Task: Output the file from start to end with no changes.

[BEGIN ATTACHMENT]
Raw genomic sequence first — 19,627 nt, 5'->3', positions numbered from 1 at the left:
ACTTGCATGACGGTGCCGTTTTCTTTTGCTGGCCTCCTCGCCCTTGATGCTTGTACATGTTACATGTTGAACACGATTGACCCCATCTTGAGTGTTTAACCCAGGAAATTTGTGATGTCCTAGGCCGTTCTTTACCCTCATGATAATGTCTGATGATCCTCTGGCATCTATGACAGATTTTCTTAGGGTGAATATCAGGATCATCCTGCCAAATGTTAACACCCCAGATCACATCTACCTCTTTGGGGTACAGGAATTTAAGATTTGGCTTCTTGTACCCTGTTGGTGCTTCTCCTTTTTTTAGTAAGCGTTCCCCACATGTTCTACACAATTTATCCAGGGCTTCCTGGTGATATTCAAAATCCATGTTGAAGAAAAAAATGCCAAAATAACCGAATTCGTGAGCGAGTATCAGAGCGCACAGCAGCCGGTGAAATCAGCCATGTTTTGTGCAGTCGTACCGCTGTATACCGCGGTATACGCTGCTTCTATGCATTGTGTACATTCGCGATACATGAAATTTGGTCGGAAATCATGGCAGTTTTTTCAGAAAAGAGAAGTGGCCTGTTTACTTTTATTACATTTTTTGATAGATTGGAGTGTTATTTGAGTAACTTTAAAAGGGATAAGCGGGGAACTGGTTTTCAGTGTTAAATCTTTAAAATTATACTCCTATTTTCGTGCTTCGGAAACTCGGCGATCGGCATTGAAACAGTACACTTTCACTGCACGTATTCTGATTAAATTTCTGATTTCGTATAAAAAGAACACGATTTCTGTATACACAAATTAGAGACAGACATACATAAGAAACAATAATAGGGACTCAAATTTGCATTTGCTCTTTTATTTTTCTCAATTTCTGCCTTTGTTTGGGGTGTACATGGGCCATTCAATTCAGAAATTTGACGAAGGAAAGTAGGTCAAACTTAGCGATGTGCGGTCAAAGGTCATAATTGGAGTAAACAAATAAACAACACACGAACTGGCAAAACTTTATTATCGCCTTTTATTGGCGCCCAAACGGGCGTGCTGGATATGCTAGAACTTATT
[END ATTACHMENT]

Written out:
Raw genomic sequence first — 19,627 nt, 5'->3', positions numbered from 1 at the left:
ACTTGCATGACGGTGCCGTTTTCTTTTGCTGGCCTCCTCGCCCTTGATGCTTGTACATGTTACATGTTGAACACGATTGACCCCATCTTGAGTGTTTAACCCAGGAAATTTGTGATGTCCTAGGCCGTTCTTTACCCTCATGATAATGTCTGATGATCCTCTGGCATCTATGACAGATTTTCTTAGGGTGAATATCAGGATCATCCTGCCAAATGTTAACACCCCAGATCACATCTACCTCTTTGGGGTACAGGAATTTAAGATTTGGCTTCTTGTACCCTGTTGGTGCTTCTCCTTTTTTTAGTAAGCGTTCCCCACATGTTCTACACAATTTATCCAGGGCTTCCTGGTGATATTCAAAATCCATGTTGAAGAAAAAAATGCCAAAATAACCGAATTCGTGAGCGAGTATCAGAGCGCACAGCAGCCGGTGAAATCAGCCATGTTTTGTGCAGTCGTACCGCTGTATACCGCGGTATACGCTGCTTCTATGCATTGTGTACATTCGCGATACATGAAATTTGGTCGGAAATCATGGCAGTTTTTTCAGAAAAGAGAAGTGGCCTGTTTACTTTTATTACATTTTTTGATAGATTGGAGTGTTATTTGAGTAACTTTAAAAGGGATAAGCGGGGAACTGGTTTTCAGTGTTAAATCTTTAAAATTATACTCCTATTTTCGTGCTTCGGAAACTCGGCGATCGGCATTGAAACAGTACACTTTCACTGCACGTATTCTGATTAAATTTCTGATTTCGTATAAAAAGAACACGATTTCTGTATACACAAATTAGAGACAGACATACATAAGAAACAATAATAGGGACTCAAATTTGCATTTGCTCTTTTATTTTTCTCAATTTCTGCCTTTGTTTGGGGTGTACATGGGCCATTCAATTCAGAAATTTGACGAAGGAAAGTAGGTCAAACTTAGCGATGTGCGGTCAAAGGTCATAATTGGAGTAAACAAATAAACAACACACGAACTGGCAAAACTTTATTATCGCCTTTTATTGGCGCCCAAACGGGCGTGCTGGATATGCTAGAACTTATT